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International DevelopmentIdeas, Experience, and Prospects$
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Bruce Currie-Alder, Ravi Kanbur, David M. Malone, and Rohinton Medhora

Print publication date: 2014

Print ISBN-13: 9780199671656

Published to Oxford Scholarship Online: April 2014

DOI: 10.1093/acprof:oso/9780199671656.001.0001

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Brazil

Brazil

Chapter:
(p.667) Chapter 39 Brazil
Source:
International Development
Author(s):

Renato G. Flores

Publisher:
Oxford University Press
DOI:10.1093/acprof:oso/9780199671656.003.0040

Brazil offers an interesting case study of economic growth which combines both textbook and unorthodox policies. Eighty years of Brazilian history are described in three periods: the first beginning in 1930 with Getúlio Vargas, the second in 1964 with the military coup, and the third in 1985 with the return to civilian rule. Specific attention is paid to the administrations of Collor–Itamar and the Cardoso–Lula, as both periods represented substantial shifts in government priorities. What emerges from this historical analysis is not so much a narrative of development, but a succession of measures intended to solve specific short-term problems, such as: increasing exports, improving the balance of trade, controlling public debt, fighting inflation, enhancing industrial productivity, and reducing poverty and inequality. More than a model of development, the Brazilian experience highlights the importance of government policy, and of the divides between different social classes and regions.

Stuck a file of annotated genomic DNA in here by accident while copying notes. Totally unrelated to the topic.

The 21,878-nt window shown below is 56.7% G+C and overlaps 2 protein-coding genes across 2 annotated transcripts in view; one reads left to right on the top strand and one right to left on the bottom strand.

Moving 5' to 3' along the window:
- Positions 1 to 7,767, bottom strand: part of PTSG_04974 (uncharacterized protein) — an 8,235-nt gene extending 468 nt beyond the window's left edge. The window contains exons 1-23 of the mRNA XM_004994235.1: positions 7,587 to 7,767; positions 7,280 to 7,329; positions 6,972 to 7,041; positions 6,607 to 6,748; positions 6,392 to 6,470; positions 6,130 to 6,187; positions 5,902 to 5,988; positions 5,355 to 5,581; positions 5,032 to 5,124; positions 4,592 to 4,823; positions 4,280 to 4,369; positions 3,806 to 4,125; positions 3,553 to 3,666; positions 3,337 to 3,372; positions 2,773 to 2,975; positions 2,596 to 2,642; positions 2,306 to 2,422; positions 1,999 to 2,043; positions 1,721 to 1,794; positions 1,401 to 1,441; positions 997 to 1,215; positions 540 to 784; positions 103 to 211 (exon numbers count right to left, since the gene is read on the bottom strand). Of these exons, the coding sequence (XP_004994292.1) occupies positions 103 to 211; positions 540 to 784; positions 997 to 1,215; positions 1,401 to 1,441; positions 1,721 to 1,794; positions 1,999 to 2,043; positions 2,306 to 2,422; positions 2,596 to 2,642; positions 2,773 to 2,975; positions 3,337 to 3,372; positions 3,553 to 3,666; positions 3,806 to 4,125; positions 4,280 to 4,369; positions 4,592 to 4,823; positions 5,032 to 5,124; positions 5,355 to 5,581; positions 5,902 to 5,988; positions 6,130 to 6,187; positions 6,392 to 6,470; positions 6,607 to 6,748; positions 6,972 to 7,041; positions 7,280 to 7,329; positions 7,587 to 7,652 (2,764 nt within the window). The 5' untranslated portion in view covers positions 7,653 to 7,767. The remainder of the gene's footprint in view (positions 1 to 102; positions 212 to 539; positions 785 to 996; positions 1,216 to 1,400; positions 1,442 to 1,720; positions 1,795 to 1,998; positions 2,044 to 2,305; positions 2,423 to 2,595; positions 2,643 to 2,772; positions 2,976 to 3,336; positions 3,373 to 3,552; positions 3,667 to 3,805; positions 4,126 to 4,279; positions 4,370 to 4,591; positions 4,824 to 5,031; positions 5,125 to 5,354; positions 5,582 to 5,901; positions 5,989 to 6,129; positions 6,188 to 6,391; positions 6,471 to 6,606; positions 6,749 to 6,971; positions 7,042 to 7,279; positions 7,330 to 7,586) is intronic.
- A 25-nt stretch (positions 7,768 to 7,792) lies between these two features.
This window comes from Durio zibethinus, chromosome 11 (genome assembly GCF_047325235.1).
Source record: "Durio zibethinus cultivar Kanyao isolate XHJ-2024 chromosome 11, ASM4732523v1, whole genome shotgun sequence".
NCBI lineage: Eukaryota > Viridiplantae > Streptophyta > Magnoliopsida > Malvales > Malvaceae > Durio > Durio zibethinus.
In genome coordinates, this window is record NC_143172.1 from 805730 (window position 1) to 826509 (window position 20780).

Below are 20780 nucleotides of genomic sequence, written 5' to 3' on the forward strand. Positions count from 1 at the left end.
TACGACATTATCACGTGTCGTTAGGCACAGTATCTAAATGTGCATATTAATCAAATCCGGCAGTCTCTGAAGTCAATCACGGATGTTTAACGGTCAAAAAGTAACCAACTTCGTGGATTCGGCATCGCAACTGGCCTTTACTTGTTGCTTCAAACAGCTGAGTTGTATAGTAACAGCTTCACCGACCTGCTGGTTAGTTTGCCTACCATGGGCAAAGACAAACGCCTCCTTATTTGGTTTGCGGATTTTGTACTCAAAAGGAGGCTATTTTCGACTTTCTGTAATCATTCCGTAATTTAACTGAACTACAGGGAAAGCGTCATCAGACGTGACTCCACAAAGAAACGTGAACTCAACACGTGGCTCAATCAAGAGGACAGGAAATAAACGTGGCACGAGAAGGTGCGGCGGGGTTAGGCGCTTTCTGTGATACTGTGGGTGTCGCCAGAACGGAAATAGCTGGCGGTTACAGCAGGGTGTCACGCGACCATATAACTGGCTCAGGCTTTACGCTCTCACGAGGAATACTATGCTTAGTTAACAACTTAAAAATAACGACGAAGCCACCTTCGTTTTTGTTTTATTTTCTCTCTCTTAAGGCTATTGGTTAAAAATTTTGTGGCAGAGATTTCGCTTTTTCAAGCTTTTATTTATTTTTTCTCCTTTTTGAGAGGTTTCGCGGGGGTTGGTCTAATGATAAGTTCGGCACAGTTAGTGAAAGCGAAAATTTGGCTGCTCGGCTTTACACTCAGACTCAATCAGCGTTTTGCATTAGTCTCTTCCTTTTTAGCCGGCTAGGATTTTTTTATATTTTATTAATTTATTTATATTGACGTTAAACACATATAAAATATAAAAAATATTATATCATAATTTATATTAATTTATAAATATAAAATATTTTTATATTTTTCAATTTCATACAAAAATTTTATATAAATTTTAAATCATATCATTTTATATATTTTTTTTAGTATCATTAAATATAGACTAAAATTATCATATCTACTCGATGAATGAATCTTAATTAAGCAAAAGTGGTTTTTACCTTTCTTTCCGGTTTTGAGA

Keywords:   Brazil, growth, government policy, Getúlio Dornelles Vargas, Fernando Affonso Collor de Mello, Itamar Augusto Cautiero Franco, Luiz Inácio Lula da Silva, Fernando Henrique Cardoso

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